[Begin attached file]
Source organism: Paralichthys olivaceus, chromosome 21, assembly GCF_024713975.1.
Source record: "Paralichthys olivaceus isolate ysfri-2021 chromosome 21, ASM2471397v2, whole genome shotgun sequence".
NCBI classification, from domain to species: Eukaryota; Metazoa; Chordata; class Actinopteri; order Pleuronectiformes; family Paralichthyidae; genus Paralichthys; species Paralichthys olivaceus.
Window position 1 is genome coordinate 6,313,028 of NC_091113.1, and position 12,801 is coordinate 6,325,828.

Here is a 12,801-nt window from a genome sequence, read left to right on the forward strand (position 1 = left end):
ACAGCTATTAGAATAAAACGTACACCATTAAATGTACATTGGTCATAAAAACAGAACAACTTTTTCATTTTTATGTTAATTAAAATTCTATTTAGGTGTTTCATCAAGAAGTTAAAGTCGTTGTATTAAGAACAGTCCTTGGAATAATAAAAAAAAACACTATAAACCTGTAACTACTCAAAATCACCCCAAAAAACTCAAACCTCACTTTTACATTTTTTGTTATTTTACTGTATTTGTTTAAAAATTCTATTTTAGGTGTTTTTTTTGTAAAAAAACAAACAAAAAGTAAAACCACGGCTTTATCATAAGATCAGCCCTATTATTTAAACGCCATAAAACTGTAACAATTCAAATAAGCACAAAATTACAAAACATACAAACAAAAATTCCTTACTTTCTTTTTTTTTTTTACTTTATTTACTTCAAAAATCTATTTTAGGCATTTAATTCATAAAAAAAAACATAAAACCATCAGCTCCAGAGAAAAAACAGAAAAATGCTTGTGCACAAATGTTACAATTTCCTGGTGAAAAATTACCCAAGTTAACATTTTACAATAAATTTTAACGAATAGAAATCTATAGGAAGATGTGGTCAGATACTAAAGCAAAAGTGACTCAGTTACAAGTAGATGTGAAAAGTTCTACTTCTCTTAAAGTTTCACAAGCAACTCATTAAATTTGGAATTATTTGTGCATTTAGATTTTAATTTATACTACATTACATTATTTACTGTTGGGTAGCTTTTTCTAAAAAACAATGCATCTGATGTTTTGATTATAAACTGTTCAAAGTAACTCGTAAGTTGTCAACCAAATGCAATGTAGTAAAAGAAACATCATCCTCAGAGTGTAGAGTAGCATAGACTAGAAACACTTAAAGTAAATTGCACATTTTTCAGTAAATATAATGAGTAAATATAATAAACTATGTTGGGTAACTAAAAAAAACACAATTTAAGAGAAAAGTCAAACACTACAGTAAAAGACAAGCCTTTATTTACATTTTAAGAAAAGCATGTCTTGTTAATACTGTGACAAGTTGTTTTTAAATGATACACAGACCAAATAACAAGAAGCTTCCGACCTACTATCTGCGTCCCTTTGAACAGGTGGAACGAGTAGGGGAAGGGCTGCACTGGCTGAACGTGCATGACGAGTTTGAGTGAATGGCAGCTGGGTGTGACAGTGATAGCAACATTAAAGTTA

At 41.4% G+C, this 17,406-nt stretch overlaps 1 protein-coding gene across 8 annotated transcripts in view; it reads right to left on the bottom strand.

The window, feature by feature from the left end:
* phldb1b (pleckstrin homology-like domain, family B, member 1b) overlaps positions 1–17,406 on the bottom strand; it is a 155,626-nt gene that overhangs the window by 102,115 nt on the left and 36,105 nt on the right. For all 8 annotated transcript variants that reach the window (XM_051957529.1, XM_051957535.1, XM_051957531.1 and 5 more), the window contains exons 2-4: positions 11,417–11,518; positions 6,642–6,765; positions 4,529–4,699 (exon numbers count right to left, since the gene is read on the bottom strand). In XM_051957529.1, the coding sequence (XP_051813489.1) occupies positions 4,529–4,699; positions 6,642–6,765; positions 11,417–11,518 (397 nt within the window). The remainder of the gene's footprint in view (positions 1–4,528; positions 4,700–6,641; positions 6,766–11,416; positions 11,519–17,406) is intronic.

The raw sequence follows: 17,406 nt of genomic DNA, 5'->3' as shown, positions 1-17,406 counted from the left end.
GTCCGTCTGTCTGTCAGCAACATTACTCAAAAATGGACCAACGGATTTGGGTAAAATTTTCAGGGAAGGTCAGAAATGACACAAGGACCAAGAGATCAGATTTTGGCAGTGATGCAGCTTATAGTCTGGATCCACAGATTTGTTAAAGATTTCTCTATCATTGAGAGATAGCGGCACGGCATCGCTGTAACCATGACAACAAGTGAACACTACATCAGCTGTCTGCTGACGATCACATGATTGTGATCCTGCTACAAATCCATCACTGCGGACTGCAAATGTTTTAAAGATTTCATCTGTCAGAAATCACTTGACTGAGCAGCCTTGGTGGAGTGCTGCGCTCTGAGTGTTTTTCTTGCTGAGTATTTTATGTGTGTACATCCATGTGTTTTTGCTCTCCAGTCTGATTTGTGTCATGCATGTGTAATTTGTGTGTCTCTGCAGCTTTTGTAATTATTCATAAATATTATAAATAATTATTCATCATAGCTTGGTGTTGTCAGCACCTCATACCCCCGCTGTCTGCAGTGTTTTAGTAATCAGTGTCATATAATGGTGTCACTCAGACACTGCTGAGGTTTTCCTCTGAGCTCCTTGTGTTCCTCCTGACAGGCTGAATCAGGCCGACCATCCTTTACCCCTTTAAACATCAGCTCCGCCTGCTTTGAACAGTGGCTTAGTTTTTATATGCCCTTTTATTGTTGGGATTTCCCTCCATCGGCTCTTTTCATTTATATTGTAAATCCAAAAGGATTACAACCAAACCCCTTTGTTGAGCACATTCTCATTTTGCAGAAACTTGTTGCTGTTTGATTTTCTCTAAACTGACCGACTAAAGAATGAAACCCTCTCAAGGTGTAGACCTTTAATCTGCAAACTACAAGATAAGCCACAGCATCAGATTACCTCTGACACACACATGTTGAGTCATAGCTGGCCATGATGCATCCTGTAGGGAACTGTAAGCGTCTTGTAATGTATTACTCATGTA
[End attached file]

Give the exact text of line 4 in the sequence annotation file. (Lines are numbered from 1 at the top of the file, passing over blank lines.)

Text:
Window position 1 is genome coordinate 6,313,028 of NC_091113.1, and position 12,801 is coordinate 6,325,828.